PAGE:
Think critically about online reviews. Reading other people’s opinions about a product can help you make a decision. But some reviews are downright fake or not completely honest. You may not know when a reviewer got something -- like a free product -- in exchange for the review. Learn more about how to evaluate online reviews.
Pay attention to the details. Before you buy something online, know when it’ll ship and what to do if you want to return it. Read up on delivery, return, and refund policies.
Pay with a credit card if you can. That way, if you get billed twice for the same item, or you get billed for something you never got, you can dispute it. Learn more about the benefits of paying with a credit card.
Find out what personal information shopping apps collect. Shopping apps might give you exclusive deals or rewards points. But they might also take your personal information, like your name, phone number, and email. And they might use your device’s location. Here’s what to know if you’re using a shopping app.
If you spot this or any other scam, report it to the FTC at ReportFraud.ftc.gov.  Alvaro Puig, Consumer Education Specialist, FTC, www.ftc.gov, June 18, 2021.

When spring gives way to summer, people tend to go other ways than their usual ones. They leave their own driveways to take to highways and byways, using parkways and expressways and thruways and tollways and beltways. Those who fly travel airways after taking off from runways. Railways and subways move some to their destinations. Some traverse bikeways, or move down gangways. The beachbound may use a causewayto reach a seaside cottage, which may or may not have a breezeway. Some might take a right-of-way to get to some out-of-the-way place, while others hope for success on the fairway or at the raceway. A few may even lose their way, though we hope for not too long.  Click here to learn how 'way' became a word for so many roads.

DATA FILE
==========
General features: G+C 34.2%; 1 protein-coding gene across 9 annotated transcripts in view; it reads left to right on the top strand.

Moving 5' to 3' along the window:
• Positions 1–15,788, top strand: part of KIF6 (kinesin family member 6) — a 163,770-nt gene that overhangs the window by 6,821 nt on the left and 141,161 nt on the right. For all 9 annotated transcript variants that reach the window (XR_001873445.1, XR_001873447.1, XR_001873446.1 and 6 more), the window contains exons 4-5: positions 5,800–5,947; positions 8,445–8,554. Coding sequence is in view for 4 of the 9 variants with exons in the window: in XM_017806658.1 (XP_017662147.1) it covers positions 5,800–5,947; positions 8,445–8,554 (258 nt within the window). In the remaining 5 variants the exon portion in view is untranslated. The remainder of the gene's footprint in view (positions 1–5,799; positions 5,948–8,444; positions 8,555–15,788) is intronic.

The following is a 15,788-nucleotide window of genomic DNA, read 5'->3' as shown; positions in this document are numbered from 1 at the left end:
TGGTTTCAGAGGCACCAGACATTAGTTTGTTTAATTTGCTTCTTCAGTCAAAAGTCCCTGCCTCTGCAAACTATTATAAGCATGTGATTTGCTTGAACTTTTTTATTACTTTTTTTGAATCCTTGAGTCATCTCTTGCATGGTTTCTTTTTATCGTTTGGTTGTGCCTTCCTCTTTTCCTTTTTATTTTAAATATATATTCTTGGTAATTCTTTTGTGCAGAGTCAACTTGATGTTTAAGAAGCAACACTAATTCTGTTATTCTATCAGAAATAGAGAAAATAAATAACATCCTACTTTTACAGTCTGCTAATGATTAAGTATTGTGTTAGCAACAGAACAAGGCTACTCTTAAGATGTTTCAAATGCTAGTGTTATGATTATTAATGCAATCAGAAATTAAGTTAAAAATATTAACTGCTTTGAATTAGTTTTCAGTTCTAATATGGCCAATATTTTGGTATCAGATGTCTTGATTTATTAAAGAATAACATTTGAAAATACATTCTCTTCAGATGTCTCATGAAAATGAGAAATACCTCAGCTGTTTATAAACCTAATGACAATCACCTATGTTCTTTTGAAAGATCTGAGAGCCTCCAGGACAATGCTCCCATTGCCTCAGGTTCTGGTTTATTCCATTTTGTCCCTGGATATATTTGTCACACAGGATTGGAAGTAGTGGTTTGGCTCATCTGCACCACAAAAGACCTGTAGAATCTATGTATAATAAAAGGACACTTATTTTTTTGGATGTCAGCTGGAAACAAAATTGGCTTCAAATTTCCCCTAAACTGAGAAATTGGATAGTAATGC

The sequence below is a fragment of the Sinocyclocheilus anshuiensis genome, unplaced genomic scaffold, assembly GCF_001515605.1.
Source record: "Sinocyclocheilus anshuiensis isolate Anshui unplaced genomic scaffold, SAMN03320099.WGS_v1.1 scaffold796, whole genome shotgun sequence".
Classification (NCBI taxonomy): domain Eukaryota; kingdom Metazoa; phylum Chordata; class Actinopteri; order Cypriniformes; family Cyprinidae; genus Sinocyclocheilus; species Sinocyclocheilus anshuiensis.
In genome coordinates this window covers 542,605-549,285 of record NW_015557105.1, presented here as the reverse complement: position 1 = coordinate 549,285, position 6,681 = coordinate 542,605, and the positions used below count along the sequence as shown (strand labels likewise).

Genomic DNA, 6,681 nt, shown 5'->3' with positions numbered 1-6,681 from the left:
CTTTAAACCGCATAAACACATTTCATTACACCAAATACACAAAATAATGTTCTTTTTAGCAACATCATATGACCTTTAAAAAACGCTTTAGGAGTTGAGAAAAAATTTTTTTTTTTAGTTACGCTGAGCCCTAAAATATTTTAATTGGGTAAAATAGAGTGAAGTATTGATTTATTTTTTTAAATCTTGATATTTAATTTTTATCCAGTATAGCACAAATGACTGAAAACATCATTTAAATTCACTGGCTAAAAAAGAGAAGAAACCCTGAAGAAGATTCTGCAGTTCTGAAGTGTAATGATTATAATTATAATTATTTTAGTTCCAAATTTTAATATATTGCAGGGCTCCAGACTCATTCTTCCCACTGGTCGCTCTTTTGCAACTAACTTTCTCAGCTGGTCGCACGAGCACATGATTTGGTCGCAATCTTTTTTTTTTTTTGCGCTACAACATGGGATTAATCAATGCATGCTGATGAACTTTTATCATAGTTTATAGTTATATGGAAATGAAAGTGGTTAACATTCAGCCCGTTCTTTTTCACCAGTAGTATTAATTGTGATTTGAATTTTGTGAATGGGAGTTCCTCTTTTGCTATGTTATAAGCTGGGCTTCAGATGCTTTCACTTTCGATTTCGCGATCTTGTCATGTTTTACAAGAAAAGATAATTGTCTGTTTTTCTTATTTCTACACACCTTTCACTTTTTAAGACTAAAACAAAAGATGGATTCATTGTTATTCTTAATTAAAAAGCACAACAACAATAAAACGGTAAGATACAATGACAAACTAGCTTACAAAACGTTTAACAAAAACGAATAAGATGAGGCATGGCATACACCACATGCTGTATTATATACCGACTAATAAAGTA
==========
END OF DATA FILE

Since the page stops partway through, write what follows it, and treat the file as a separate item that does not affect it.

“You’ve got to get up every morning with determination if you’re going to go to bed with satisfaction.”
-George Lorimer

On this day in 2018, ban on women driving is lifted in Saudi Arabia and women are legally allowed to drive for the first time.


Copyright, 1996-2021, all rights reserved.

Items in this Newsletter may be excerpts or summaries of original or secondary source material, and may have been reorganized for clarity and brevity. This Newsletter is general in nature and is not intended to provide specific legal or other advice.

Site Directory:
Home // Attorney Profiles // Clients // Resource Links // Newsletters